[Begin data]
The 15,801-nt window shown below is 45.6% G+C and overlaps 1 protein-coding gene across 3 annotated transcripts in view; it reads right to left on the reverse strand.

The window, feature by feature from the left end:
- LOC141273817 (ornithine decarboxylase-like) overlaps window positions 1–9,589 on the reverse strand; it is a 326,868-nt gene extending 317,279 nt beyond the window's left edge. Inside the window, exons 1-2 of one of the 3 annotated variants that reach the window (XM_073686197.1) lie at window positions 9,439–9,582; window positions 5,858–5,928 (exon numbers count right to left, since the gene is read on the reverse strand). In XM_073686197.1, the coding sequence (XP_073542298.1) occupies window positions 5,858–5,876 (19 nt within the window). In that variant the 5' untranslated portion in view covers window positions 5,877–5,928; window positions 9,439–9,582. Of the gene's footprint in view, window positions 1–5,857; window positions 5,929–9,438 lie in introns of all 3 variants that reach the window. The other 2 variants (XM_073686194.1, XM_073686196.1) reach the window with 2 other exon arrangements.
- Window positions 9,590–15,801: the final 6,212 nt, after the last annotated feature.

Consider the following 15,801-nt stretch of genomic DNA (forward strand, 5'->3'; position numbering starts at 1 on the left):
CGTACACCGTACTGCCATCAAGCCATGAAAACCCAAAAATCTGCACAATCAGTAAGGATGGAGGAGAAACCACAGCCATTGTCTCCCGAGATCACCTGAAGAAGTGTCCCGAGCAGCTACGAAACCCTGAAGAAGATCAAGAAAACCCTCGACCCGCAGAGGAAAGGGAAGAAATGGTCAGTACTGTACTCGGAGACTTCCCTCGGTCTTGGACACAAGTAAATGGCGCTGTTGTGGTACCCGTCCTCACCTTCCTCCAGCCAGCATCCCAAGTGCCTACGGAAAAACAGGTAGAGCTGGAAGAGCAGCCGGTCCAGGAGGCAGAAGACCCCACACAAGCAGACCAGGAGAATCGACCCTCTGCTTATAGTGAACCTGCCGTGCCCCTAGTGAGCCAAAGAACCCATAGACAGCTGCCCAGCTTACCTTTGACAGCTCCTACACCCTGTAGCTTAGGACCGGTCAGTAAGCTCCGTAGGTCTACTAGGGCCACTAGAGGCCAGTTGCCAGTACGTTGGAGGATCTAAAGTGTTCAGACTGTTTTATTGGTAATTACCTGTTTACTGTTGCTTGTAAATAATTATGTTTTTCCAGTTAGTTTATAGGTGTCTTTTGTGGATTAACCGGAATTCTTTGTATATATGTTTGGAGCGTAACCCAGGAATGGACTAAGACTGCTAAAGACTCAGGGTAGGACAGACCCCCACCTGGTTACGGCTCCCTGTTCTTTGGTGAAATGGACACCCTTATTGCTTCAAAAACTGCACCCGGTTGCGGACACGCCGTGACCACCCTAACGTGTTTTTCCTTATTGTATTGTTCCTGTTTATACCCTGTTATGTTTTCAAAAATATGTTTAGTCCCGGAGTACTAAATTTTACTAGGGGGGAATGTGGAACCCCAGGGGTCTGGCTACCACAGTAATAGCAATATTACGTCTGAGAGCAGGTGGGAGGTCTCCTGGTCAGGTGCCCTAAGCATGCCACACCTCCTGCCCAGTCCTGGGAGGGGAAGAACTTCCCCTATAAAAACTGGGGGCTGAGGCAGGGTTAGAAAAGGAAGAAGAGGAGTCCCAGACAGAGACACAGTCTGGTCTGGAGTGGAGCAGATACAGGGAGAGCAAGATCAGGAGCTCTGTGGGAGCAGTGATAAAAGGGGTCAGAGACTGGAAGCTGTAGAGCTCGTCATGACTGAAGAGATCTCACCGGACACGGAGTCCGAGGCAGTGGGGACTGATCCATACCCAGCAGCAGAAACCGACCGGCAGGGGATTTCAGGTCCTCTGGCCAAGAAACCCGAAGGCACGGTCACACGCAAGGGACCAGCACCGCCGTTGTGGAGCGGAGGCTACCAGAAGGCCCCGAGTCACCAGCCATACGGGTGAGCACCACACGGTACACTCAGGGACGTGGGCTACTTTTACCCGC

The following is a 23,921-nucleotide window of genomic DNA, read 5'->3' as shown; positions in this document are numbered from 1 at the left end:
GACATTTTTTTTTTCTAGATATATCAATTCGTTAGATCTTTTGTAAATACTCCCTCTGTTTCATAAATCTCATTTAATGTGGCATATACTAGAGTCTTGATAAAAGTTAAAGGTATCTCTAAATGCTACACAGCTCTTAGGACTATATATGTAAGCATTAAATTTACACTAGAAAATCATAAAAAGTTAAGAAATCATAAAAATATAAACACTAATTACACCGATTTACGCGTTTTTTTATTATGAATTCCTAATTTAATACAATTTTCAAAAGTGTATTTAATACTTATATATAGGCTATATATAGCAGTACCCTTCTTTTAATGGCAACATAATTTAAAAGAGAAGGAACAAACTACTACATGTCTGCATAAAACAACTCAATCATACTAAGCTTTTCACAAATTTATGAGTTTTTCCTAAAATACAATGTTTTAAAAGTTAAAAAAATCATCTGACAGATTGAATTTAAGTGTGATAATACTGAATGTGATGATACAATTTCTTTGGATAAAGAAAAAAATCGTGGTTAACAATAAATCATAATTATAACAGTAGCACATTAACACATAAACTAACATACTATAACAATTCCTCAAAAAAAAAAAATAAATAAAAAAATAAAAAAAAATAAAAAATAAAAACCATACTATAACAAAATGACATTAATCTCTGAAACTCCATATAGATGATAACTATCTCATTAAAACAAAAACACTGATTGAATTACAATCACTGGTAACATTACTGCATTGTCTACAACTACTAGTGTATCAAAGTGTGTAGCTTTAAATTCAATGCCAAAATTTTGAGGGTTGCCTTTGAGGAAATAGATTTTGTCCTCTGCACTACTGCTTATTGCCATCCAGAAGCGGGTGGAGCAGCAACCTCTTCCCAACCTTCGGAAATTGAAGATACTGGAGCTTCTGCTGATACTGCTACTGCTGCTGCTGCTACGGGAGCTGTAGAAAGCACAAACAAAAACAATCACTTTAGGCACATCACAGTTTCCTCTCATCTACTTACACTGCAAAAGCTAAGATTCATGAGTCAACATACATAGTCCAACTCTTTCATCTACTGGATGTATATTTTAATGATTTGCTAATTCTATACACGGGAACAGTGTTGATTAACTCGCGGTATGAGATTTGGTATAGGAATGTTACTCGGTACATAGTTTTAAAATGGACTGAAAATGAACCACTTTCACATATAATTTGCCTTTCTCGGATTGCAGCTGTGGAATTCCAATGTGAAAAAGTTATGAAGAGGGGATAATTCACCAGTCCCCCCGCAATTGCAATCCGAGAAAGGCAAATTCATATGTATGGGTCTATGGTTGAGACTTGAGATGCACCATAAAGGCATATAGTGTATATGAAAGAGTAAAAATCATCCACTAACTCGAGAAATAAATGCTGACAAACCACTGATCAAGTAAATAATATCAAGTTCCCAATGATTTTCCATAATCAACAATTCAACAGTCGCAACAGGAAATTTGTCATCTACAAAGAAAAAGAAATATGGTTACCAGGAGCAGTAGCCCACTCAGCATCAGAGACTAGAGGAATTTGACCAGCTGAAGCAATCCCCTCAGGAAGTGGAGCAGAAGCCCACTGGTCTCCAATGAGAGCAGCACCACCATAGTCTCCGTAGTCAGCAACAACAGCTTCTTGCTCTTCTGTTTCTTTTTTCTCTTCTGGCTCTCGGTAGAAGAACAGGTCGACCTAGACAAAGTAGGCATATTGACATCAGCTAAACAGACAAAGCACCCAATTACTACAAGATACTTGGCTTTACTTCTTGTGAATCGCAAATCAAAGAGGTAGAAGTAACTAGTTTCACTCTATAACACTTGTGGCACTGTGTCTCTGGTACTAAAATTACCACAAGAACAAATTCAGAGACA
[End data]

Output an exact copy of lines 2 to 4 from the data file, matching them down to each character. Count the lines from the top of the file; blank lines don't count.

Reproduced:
The window, feature by feature from the left end:
- LOC141273817 (ornithine decarboxylase-like) overlaps window positions 1–9,589 on the reverse strand; it is a 326,868-nt gene extending 317,279 nt beyond the window's left edge. Inside the window, exons 1-2 of one of the 3 annotated variants that reach the window (XM_073686197.1) lie at window positions 9,439–9,582; window positions 5,858–5,928 (exon numbers count right to left, since the gene is read on the reverse strand). In XM_073686197.1, the coding sequence (XP_073542298.1) occupies window positions 5,858–5,876 (19 nt within the window). In that variant the 5' untranslated portion in view covers window positions 5,877–5,928; window positions 9,439–9,582. Of the gene's footprint in view, window positions 1–5,857; window positions 5,929–9,438 lie in introns of all 3 variants that reach the window. The other 2 variants (XM_073686194.1, XM_073686196.1) reach the window with 2 other exon arrangements.
- Window positions 9,590–15,801: the final 6,212 nt, after the last annotated feature.